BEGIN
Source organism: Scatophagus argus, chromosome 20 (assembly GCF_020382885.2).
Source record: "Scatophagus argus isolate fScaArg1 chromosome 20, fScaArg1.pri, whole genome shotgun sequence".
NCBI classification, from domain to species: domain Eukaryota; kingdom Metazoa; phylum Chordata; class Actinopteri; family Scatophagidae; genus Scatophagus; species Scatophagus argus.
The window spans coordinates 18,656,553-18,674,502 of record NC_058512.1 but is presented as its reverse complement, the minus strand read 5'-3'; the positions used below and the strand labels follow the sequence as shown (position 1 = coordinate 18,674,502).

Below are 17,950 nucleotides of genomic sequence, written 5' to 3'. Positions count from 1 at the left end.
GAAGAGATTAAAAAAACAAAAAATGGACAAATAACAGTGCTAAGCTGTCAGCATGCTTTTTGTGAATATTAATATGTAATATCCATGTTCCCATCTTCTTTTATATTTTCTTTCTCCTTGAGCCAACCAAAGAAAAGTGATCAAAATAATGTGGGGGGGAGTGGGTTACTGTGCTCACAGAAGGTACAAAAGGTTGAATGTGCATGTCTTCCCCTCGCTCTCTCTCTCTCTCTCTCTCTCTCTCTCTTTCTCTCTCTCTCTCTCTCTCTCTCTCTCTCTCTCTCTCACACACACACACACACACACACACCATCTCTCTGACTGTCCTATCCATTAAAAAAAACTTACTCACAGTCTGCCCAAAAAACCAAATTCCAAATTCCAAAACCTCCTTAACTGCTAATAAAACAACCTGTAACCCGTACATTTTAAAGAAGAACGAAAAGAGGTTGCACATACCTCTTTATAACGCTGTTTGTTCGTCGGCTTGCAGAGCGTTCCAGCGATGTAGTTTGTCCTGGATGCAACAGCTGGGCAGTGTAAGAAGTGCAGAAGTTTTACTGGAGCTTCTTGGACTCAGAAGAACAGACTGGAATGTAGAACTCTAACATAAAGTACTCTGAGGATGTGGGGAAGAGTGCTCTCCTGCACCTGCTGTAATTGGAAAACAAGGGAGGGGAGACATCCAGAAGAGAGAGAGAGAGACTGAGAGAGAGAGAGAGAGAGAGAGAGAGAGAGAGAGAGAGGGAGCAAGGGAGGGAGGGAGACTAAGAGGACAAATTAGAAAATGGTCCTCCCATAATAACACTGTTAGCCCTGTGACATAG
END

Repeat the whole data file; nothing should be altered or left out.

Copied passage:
Source organism: Scatophagus argus, chromosome 20 (assembly GCF_020382885.2).
Source record: "Scatophagus argus isolate fScaArg1 chromosome 20, fScaArg1.pri, whole genome shotgun sequence".
NCBI classification, from domain to species: domain Eukaryota; kingdom Metazoa; phylum Chordata; class Actinopteri; family Scatophagidae; genus Scatophagus; species Scatophagus argus.
The window spans coordinates 18,656,553-18,674,502 of record NC_058512.1 but is presented as its reverse complement, the minus strand read 5'-3'; the positions used below and the strand labels follow the sequence as shown (position 1 = coordinate 18,674,502).

Below are 17,950 nucleotides of genomic sequence, written 5' to 3'. Positions count from 1 at the left end.
GAAGAGATTAAAAAAACAAAAAATGGACAAATAACAGTGCTAAGCTGTCAGCATGCTTTTTGTGAATATTAATATGTAATATCCATGTTCCCATCTTCTTTTATATTTTCTTTCTCCTTGAGCCAACCAAAGAAAAGTGATCAAAATAATGTGGGGGGGAGTGGGTTACTGTGCTCACAGAAGGTACAAAAGGTTGAATGTGCATGTCTTCCCCTCGCTCTCTCTCTCTCTCTCTCTCTCTCTCTCTTTCTCTCTCTCTCTCTCTCTCTCTCTCTCTCTCTCTCTCACACACACACACACACACACACACCATCTCTCTGACTGTCCTATCCATTAAAAAAAACTTACTCACAGTCTGCCCAAAAAACCAAATTCCAAATTCCAAAACCTCCTTAACTGCTAATAAAACAACCTGTAACCCGTACATTTTAAAGAAGAACGAAAAGAGGTTGCACATACCTCTTTATAACGCTGTTTGTTCGTCGGCTTGCAGAGCGTTCCAGCGATGTAGTTTGTCCTGGATGCAACAGCTGGGCAGTGTAAGAAGTGCAGAAGTTTTACTGGAGCTTCTTGGACTCAGAAGAACAGACTGGAATGTAGAACTCTAACATAAAGTACTCTGAGGATGTGGGGAAGAGTGCTCTCCTGCACCTGCTGTAATTGGAAAACAAGGGAGGGGAGACATCCAGAAGAGAGAGAGAGAGACTGAGAGAGAGAGAGAGAGAGAGAGAGAGAGAGAGAGAGAGGGAGCAAGGGAGGGAGGGAGACTAAGAGGACAAATTAGAAAATGGTCCTCCCATAATAACACTGTTAGCCCTGTGACATAG